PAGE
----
Bettas and guppies are two of the most popular aquarium fish. They are both beautiful fish with wonderful fins and tails. It makes sense to want to keep them in the same tank. Imagine how bright and vibrant that tank would be!
You’ll be pleased to hear that you can keep guppies with bettas. However, you need to make some changes to the tank environment, the fish populations, and feeding habits.
Guppies are peaceful fish. They are classified as schooling fish because they like to swim together in groups. This is for safety in the wild as guppies are prey fish.
Bettas, on the other hand, are territorial carnivores. They usually eat insects and larvae but they are known to eat fries too. Females tend to be more peaceful than the males who can become aggressive when threatened.
Their opposite natures might seem like a reason to keep them apart. However, the peaceful nature of guppies makes them great tankmates. They don’t threaten the bettas so the bettas don’t feel the need to retaliate.
There is a caveat to this, however. Not all bettas have the same temperament. Some are more agreeable than others. It’s best to select the less aggressive species if you want them to live with guppies.
Delta betta fish and Halfmoon betta fish are far more peaceable than other bettas. We suggest selecting one of these two breeds for tankmates.
The great thing about bettas and guppies is that their temperature needs and pH needs are roughly the same.
Bettas thrive in water between 78°-82°F while guppies like their water to be between 74°-82°F.
In terms of pH levels, bettas like neutral waters with a pH of 7 while guppies are happy in waters with a pH of between 6.8-7.8.
One of the most important things you can do for a harmonious guppy/betta population is to provide lots of live plants.
The plants will give the guppies somewhere to hide if the bettas do get nasty. Also, bettas like to slumber in shady places so the plants will provide a perfect nap spot.
Some of the best plants to include are java ferns, java moss, betta bulbs, watersprite, and guppy grass.
It is important to get the right mix of bettas and guppies. This means keeping on top of population levels and selecting the right mix of genders.
You might already know that male bettas are by far the most territorial. It is never a good idea to have more than one male betta in a tank.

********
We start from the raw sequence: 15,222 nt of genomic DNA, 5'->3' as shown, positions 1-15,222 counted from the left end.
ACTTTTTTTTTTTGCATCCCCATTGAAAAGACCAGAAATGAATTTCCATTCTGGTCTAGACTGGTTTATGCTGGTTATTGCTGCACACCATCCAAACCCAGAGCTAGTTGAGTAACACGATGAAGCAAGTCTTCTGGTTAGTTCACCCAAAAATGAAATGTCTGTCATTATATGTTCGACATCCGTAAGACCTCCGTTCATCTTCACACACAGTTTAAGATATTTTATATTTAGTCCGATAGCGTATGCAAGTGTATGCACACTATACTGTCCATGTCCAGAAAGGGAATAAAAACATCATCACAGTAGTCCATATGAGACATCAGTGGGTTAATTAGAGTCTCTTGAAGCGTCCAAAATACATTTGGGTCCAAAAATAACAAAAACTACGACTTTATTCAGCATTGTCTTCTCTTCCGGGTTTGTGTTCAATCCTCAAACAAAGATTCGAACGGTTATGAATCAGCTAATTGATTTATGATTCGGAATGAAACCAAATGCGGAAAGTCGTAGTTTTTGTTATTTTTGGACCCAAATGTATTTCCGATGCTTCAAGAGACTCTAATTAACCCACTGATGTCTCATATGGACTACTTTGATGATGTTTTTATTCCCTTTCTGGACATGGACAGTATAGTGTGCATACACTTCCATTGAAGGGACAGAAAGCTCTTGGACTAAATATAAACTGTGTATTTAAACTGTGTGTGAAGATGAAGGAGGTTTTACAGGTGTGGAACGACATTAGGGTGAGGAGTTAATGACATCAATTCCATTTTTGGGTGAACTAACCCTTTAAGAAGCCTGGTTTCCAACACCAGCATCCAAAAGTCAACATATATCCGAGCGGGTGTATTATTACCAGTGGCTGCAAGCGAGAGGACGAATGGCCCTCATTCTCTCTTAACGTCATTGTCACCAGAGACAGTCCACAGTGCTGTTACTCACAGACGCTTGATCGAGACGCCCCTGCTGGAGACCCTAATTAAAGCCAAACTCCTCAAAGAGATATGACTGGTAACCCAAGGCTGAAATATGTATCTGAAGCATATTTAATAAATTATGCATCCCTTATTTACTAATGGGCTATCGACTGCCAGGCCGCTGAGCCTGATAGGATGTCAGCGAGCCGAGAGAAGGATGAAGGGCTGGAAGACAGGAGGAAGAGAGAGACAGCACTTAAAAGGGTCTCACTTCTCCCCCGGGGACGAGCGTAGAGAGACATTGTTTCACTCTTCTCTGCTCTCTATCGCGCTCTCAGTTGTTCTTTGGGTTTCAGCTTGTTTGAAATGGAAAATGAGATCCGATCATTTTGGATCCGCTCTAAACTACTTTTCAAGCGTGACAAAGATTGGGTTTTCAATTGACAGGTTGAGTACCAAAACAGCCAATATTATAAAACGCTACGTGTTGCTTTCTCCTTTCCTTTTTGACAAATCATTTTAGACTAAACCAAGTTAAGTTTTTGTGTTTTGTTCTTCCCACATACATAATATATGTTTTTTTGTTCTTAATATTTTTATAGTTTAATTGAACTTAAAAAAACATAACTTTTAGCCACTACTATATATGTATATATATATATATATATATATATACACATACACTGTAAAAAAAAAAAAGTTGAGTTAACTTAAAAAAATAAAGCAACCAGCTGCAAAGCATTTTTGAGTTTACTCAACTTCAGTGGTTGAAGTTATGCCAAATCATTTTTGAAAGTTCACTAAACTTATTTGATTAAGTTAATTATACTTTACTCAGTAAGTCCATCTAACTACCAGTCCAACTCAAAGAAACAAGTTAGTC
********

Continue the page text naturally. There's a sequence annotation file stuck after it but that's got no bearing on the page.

Both male guppies and male bettas have brightly colored flowing fins. They use these fins to attract a mate.
Betta males can mistake male guppies for bettas because of the fins. The bright colors of a male guppy can trigger territorial aggression. Male and male is the worst combination of betta/guppy you could go for.
Female guppies and bettas are duller and more peaceful than their male counterparts. Female betta fish tend to gather in sororities. They stick together for protection and company.
Sometimes, female bettas can mistake female guppies for a sorority sister. This sounds lovely and friendly but within betta sororities, there is a strictly defined pecking order. I guess they’re not all that different from human sororities!
If a guppy is mistaken for a sorority sister, the bettas can bully the guppy. This is how they establish the pecking order. Your poor guppy won’t be prepared for this behavior.
That being said, a population of female guppies and bettas is probably the best dynamic to have in a tank.
The next best scenario would be one male betta and several female guppies. Having a group of female guppies is important. Guppies are schooling fish and become stressed when their numbers are too low. Also, a group of females means that a single guppy is not being focused on and hunted down.
Female bettas with male guppies can work, but again mistaken identities are an issue. Male guppies can try to mate with female guppies. More peaceful than males they may be, but female bettas will not take kindly to this.
Guppies and bettas have similar dietary requirements. Both bettas and guppies need protein in their diets.
Bettas are carnivores while guppies are omnivores. This means that bettas need more protein than guppies. Generally, bettas eat breed-specific pellets with some live insects or worms every couple of feeds.
Guppies will also appreciate the insects and worms, but the pellets can be too high in protein for them.
To prevent guppies from stealing the betta food, you can give the shared food first. Once the guppies are full, provide the betta food. You can use a pipette or tweezers to almost hand feed the bettas.
In terms of feeding times, guppies are normally fed about three times a day. Bettas, who have a habit of overeating, should only be fed once or twice a day.
Guppies will be more than happy to fall in line with the betta’s feeding schedule. You might need to give them a little bit more per feed to make up for the lost feed.
Some fish, bettas and guppies included, will nip the fins of rivals as a way of protecting their territory.
Fins do grow back, but nipped fins are at an increased risk of fin rot. This is because of the open wounds and sores that fin nipping causes.
Fin rot isn’t pleasant for the fish and needs careful management to heal. It is something you want to try and avoid. So it makes sense to limit the amount of fin nipping going on.
Another issue with fin nipping is that fish don’t like to be bitten! If your guppies are brave enough to nip your bettas, they probably won’t live to regret it. Bettas are short-tempered and will retaliate.
Sticking to female guppies and a male betta fish will limit the amount of fin nipping.
People tend to think that betta fish need to live in isolation. This simply isn’t the case.
Bettas and guppies can live harmoniously as long as you make some adjustments to the population, feeding, and the environment.